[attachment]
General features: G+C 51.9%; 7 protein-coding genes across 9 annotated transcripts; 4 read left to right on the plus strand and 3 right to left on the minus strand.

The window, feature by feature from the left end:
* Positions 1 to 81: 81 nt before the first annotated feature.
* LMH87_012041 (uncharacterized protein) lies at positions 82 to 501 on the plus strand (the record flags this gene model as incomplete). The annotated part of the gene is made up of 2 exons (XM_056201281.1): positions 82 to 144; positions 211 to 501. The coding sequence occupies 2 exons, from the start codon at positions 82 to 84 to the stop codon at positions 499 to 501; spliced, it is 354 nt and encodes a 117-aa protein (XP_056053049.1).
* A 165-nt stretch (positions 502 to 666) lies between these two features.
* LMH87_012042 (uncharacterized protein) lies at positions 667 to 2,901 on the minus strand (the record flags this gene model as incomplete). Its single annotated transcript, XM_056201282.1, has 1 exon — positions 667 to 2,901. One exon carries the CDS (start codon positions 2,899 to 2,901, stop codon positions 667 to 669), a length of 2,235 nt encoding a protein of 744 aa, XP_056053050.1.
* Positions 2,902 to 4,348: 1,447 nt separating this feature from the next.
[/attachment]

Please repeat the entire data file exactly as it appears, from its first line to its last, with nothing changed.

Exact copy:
General features: G+C 51.9%; 7 protein-coding genes across 9 annotated transcripts; 4 read left to right on the plus strand and 3 right to left on the minus strand.

The window, feature by feature from the left end:
* Positions 1 to 81: 81 nt before the first annotated feature.
* LMH87_012041 (uncharacterized protein) lies at positions 82 to 501 on the plus strand (the record flags this gene model as incomplete). The annotated part of the gene is made up of 2 exons (XM_056201281.1): positions 82 to 144; positions 211 to 501. The coding sequence occupies 2 exons, from the start codon at positions 82 to 84 to the stop codon at positions 499 to 501; spliced, it is 354 nt and encodes a 117-aa protein (XP_056053049.1).
* A 165-nt stretch (positions 502 to 666) lies between these two features.
* LMH87_012042 (uncharacterized protein) lies at positions 667 to 2,901 on the minus strand (the record flags this gene model as incomplete). Its single annotated transcript, XM_056201282.1, has 1 exon — positions 667 to 2,901. One exon carries the CDS (start codon positions 2,899 to 2,901, stop codon positions 667 to 669), a length of 2,235 nt encoding a protein of 744 aa, XP_056053050.1.
* Positions 2,902 to 4,348: 1,447 nt separating this feature from the next.